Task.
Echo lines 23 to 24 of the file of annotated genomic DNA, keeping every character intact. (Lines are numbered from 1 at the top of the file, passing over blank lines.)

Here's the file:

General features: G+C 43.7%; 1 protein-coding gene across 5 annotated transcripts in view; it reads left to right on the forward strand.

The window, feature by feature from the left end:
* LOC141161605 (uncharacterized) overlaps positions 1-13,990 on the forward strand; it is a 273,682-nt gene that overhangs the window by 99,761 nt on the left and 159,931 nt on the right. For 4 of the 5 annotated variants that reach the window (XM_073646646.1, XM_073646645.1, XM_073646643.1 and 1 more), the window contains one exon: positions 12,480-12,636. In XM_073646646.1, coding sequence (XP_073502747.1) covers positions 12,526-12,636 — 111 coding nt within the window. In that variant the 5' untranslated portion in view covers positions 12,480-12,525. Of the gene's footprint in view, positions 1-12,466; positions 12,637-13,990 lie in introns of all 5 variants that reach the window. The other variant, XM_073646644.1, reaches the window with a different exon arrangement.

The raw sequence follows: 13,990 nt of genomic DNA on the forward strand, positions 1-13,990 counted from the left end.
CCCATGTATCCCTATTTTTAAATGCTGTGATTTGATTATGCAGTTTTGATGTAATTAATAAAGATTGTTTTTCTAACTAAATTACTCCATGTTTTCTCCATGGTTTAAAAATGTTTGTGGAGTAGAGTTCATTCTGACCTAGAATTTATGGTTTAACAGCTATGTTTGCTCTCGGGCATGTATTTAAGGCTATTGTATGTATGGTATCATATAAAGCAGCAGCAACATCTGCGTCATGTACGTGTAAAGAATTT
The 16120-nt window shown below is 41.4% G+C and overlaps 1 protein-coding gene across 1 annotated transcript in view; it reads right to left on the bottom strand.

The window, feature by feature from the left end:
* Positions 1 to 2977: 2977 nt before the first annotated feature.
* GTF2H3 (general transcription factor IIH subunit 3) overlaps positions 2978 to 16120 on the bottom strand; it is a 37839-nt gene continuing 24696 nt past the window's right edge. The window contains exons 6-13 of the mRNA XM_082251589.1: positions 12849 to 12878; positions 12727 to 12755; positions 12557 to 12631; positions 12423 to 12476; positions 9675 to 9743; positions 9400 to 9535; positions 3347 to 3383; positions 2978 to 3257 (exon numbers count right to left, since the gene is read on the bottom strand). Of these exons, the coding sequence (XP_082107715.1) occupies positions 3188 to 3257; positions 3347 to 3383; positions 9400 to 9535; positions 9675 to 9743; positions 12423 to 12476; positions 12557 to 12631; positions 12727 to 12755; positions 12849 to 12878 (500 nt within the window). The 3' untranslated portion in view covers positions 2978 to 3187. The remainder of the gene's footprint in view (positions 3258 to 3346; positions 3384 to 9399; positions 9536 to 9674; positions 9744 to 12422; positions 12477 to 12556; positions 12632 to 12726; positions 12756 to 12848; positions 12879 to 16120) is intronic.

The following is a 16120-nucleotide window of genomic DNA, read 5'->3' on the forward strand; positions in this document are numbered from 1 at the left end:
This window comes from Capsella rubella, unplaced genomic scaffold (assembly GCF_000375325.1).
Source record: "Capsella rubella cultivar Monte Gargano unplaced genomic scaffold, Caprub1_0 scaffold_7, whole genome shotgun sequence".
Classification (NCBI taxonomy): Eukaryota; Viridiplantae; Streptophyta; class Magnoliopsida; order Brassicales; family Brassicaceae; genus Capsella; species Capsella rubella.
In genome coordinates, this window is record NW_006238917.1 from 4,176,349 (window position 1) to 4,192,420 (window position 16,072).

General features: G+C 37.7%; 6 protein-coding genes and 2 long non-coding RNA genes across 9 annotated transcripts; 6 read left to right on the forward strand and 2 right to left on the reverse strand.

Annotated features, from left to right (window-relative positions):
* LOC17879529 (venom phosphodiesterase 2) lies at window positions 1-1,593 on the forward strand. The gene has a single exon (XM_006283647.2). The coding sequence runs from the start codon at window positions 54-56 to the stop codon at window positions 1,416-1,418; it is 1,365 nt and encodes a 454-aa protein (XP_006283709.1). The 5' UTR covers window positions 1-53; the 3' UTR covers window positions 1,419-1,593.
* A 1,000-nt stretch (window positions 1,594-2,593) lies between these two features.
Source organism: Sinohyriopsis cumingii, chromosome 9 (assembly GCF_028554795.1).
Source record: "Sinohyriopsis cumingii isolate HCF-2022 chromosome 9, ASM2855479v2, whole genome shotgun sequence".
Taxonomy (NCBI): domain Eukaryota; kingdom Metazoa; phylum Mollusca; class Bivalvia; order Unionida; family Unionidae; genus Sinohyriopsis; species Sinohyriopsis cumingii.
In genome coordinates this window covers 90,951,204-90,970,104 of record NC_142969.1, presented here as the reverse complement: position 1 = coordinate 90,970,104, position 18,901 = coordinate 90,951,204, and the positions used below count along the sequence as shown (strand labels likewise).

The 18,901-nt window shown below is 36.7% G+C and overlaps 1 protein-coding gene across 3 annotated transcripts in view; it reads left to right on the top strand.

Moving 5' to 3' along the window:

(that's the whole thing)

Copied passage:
The 18,901-nt window shown below is 36.7% G+C and overlaps 1 protein-coding gene across 3 annotated transcripts in view; it reads left to right on the top strand.

Moving 5' to 3' along the window: